I am often asked this question. It isn’t easy to answer, as any answer depends upon a variety of factors from where you are in your career to your aspirations for the future. If you find yourself unsure about how to proceed, ask yourself the following three questions:
- Do you respect your readers and want them to have the best possible experience when reading your book?
- Do you take pride in your work and want good reviews?
- Do you want your book to sell?
So the original draft is the novelist’s baby, but most would benefit immeasurably from an edit. How do you do this? Well, you have two distinct tasks that require clear and separate focus:
- Improving structure, flow, characterisation, style and technical content as well as removing inconsistencies. This is known as copy editing. It can take place alongside you as you write or afterwards, once you have completed your own revisions. It can also include fact-checking, particularly useful if you plan non-fiction work.
- Correcting grammar, punctuation and spelling and finding and fixing those pesky typos. This is known as proof-reading. It usually takes place after copy editing.
Copy editing is a widespread service. The Society of Editors and Proofreaders is one source, but there are many, many freelancers. You may find them through websites like Elance, through creative writing circles, through social media and through your writing contacts. I’d suggest that you do as much as you can to understand what sort of work they have previously undertaken before opting to work with anyone.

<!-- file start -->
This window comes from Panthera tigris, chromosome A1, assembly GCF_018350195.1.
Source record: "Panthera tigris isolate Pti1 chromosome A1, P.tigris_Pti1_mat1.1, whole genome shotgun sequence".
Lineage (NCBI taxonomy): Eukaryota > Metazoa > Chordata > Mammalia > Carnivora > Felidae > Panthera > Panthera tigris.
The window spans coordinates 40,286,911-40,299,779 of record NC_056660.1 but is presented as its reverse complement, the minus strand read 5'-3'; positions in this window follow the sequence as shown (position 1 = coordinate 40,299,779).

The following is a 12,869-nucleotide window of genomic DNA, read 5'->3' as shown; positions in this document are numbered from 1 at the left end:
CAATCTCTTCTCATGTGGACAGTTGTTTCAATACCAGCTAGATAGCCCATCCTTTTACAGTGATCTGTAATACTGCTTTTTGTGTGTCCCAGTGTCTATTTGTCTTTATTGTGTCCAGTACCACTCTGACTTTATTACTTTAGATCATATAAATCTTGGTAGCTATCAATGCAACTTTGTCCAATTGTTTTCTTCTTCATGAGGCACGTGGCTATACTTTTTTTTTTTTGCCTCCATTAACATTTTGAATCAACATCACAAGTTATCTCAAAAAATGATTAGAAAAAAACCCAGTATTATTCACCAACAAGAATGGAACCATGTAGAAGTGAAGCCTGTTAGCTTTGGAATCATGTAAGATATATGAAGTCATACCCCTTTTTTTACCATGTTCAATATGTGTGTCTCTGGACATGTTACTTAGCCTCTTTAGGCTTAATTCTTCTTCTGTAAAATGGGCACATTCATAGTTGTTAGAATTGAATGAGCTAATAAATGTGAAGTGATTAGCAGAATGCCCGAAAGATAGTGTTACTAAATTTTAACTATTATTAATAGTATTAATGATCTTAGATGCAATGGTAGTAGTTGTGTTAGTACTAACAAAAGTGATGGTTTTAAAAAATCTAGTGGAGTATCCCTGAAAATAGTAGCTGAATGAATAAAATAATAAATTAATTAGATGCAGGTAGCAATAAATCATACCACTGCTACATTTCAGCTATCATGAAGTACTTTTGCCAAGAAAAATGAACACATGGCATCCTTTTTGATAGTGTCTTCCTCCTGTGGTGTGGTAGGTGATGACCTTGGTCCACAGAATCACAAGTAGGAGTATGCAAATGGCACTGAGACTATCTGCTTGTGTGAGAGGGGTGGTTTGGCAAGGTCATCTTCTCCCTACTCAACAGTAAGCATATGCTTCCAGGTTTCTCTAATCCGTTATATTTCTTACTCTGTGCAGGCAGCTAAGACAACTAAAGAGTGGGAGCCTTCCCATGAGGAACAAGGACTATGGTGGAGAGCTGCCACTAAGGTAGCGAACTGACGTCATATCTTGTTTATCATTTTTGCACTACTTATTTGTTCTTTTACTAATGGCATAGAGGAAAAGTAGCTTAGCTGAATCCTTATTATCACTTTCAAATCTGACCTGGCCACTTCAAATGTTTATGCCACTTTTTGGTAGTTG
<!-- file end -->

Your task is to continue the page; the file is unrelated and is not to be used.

Indie authors are increasingly choosing to use beta readers instead. Beta readers can be friends, family, other writers, bloggers, teachers, you name it. They feedback anything that occurs to them so their work straddles both copy editing and proof reading. The huge advantage of this choice is that the writer will receive a variety of perspectives. The disadvantage is that the writer will miss the consistency in improvement that working with one editor will bring, and errors and inconsistencies will persist into the finished product. However, the process is usually a mutual one and the writer will be able to develop within a network of beta readers who increasingly understand one another’s style. I’d suggest that the beta readers aren’t exclusively friends and family, particularly if they are overly critical: in a recent interview, the award winning author Hilary Mantel suggested that the author does need to be able to stay true to their own inner writer’s voice.
So editing your manuscript is essential (and indeed a traditional publisher will expect an indie author to have done this before submitting their work.) There are different ways to do this, too. You have spent many long and lonely hours toiling to produce your novel - it deserves the finishing touches that will propel it to its best possible chance of success.